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Programme Notes

The generic title ‘Inventions’, usually used for keyboard compositions, has always had an attraction for me.

Firstly, it suggests that the composer is intentionally reducing their means – evoking Bach’s Inventions, it implies rigour, concision, transparency and craft. Secondly, the word suggests a composer’s imagination taking flight – conjuring worlds that don’t exist yet, embracing the elation of creating artistic things. Lastly, it conjures for me the idea of a mad inventor – working with pulleys, cogs, engines and sellotape. Creating contraptions whose complexity far exceeds their use value, but whose ingenuity has a charm in direct proportion to their uselessness. Heath Robinson (alongside his American equivalent, Rube Goldberg) was a master of these latter type of inventions.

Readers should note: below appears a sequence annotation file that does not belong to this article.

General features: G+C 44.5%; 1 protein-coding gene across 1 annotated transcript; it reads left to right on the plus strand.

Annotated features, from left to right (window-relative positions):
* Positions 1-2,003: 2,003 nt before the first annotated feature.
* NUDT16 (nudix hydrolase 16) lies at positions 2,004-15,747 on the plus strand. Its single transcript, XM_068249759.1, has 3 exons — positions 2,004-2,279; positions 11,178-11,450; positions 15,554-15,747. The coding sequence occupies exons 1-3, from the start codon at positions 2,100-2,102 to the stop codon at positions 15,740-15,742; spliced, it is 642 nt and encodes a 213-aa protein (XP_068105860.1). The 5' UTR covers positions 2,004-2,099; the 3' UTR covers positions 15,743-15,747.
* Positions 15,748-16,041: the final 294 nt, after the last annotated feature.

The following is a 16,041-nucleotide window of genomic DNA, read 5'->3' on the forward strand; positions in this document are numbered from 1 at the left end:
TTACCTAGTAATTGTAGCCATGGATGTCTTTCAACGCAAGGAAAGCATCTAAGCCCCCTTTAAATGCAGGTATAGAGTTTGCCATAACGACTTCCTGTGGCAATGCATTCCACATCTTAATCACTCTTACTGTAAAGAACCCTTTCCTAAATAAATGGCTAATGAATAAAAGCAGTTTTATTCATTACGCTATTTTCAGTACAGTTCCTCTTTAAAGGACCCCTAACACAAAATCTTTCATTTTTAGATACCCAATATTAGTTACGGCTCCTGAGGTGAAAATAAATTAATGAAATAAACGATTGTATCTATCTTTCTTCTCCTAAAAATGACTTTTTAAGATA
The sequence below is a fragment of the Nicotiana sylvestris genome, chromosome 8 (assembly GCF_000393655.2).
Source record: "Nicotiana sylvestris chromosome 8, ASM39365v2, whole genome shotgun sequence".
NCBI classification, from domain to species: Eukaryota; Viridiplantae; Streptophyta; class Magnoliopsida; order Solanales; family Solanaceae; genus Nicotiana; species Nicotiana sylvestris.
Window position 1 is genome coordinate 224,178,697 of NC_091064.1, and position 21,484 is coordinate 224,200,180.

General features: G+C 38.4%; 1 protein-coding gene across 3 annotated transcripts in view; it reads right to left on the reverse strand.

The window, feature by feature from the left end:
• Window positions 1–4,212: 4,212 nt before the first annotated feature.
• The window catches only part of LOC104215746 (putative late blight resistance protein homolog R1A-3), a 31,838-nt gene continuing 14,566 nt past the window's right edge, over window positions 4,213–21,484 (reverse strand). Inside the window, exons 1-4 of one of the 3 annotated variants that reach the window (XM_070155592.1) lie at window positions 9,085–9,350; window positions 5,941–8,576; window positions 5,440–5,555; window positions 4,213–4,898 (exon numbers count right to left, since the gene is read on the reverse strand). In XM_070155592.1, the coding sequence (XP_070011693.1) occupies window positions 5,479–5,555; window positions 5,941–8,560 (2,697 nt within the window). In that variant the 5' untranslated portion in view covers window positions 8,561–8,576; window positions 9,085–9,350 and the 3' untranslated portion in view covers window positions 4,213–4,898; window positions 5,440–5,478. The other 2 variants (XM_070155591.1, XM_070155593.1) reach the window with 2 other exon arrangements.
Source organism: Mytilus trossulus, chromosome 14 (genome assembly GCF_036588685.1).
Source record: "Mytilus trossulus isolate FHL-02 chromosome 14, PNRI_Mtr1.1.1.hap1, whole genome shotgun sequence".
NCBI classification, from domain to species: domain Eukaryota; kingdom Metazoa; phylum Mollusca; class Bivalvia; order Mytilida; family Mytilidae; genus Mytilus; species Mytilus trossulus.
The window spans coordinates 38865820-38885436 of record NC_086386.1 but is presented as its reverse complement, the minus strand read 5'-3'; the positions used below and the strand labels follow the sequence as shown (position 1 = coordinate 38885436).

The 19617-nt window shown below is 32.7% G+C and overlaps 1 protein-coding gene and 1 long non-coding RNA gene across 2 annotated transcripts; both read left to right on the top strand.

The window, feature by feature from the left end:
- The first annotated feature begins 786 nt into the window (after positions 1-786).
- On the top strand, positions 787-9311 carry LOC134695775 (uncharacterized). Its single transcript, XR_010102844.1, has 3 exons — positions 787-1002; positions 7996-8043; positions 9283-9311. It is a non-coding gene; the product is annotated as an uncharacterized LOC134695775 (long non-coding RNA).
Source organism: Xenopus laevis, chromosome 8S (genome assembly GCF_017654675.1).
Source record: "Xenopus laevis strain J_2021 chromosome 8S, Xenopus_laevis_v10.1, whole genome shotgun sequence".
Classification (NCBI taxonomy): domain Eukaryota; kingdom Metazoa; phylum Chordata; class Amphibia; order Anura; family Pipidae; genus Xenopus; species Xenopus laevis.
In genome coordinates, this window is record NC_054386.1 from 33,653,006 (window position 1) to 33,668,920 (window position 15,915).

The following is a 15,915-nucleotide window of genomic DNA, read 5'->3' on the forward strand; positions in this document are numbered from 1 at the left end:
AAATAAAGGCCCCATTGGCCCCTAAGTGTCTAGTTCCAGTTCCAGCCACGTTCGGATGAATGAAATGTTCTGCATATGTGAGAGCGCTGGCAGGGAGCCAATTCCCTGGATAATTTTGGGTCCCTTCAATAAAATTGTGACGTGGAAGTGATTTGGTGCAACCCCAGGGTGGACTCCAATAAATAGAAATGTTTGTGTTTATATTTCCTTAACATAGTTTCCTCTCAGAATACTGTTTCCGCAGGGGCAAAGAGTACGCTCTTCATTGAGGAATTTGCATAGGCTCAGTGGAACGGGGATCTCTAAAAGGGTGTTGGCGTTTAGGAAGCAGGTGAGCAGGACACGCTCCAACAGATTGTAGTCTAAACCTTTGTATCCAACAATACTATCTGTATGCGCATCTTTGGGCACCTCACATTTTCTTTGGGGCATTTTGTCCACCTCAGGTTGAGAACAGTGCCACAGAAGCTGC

All of these three definitions seem to describe how I see my work at various times during the composition process – these Inventions align themselves with all the above implications.


Inventions (for Heath Robinson)

Kunst-Station Sankt Peter (Cologne, Germany)

Thibaut Surugue